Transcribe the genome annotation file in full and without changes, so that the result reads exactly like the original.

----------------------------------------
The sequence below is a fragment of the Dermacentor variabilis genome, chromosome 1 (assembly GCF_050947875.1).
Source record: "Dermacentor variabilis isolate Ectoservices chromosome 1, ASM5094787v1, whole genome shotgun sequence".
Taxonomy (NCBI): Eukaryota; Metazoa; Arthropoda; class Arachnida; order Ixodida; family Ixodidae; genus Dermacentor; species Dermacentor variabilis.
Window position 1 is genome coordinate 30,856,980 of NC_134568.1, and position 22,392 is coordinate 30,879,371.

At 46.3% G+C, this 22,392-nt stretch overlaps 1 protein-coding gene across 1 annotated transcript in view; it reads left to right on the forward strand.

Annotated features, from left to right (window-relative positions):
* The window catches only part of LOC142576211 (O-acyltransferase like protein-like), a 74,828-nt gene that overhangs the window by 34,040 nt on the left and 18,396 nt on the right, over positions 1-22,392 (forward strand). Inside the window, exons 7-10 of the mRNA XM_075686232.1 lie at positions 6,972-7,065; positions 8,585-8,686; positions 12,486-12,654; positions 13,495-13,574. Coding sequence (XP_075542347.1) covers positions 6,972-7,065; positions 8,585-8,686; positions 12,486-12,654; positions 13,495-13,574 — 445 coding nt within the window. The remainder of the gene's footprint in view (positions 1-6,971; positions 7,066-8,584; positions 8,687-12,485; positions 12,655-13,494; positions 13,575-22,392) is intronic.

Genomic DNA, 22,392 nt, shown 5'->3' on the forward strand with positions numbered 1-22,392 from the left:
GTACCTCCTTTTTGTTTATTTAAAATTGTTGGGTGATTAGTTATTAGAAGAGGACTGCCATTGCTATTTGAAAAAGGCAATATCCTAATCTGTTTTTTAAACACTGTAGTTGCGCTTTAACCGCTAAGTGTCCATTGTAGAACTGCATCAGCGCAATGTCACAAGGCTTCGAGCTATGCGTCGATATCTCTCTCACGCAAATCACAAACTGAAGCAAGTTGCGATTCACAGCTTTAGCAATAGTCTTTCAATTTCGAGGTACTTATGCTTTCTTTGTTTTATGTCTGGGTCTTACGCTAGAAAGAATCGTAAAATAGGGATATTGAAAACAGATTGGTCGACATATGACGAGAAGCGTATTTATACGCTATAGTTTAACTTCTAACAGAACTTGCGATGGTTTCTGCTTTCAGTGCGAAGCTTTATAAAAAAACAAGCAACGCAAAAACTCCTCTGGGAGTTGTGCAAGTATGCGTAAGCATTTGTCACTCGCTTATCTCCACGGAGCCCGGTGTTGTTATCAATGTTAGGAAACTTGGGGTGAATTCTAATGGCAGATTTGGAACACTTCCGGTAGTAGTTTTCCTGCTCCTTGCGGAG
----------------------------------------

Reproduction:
The sequence below is a fragment of the Dermacentor variabilis genome, chromosome 1 (assembly GCF_050947875.1).
Source record: "Dermacentor variabilis isolate Ectoservices chromosome 1, ASM5094787v1, whole genome shotgun sequence".
Taxonomy (NCBI): Eukaryota; Metazoa; Arthropoda; class Arachnida; order Ixodida; family Ixodidae; genus Dermacentor; species Dermacentor variabilis.
Window position 1 is genome coordinate 30,856,980 of NC_134568.1, and position 22,392 is coordinate 30,879,371.

At 46.3% G+C, this 22,392-nt stretch overlaps 1 protein-coding gene across 1 annotated transcript in view; it reads left to right on the forward strand.

Annotated features, from left to right (window-relative positions):
* The window catches only part of LOC142576211 (O-acyltransferase like protein-like), a 74,828-nt gene that overhangs the window by 34,040 nt on the left and 18,396 nt on the right, over positions 1-22,392 (forward strand). Inside the window, exons 7-10 of the mRNA XM_075686232.1 lie at positions 6,972-7,065; positions 8,585-8,686; positions 12,486-12,654; positions 13,495-13,574. Coding sequence (XP_075542347.1) covers positions 6,972-7,065; positions 8,585-8,686; positions 12,486-12,654; positions 13,495-13,574 — 445 coding nt within the window. The remainder of the gene's footprint in view (positions 1-6,971; positions 7,066-8,584; positions 8,687-12,485; positions 12,655-13,494; positions 13,575-22,392) is intronic.

Genomic DNA, 22,392 nt, shown 5'->3' on the forward strand with positions numbered 1-22,392 from the left:
GTACCTCCTTTTTGTTTATTTAAAATTGTTGGGTGATTAGTTATTAGAAGAGGACTGCCATTGCTATTTGAAAAAGGCAATATCCTAATCTGTTTTTTAAACACTGTAGTTGCGCTTTAACCGCTAAGTGTCCATTGTAGAACTGCATCAGCGCAATGTCACAAGGCTTCGAGCTATGCGTCGATATCTCTCTCACGCAAATCACAAACTGAAGCAAGTTGCGATTCACAGCTTTAGCAATAGTCTTTCAATTTCGAGGTACTTATGCTTTCTTTGTTTTATGTCTGGGTCTTACGCTAGAAAGAATCGTAAAATAGGGATATTGAAAACAGATTGGTCGACATATGACGAGAAGCGTATTTATACGCTATAGTTTAACTTCTAACAGAACTTGCGATGGTTTCTGCTTTCAGTGCGAAGCTTTATAAAAAAACAAGCAACGCAAAAACTCCTCTGGGAGTTGTGCAAGTATGCGTAAGCATTTGTCACTCGCTTATCTCCACGGAGCCCGGTGTTGTTATCAATGTTAGGAAACTTGGGGTGAATTCTAATGGCAGATTTGGAACACTTCCGGTAGTAGTTTTCCTGCTCCTTGCGGAG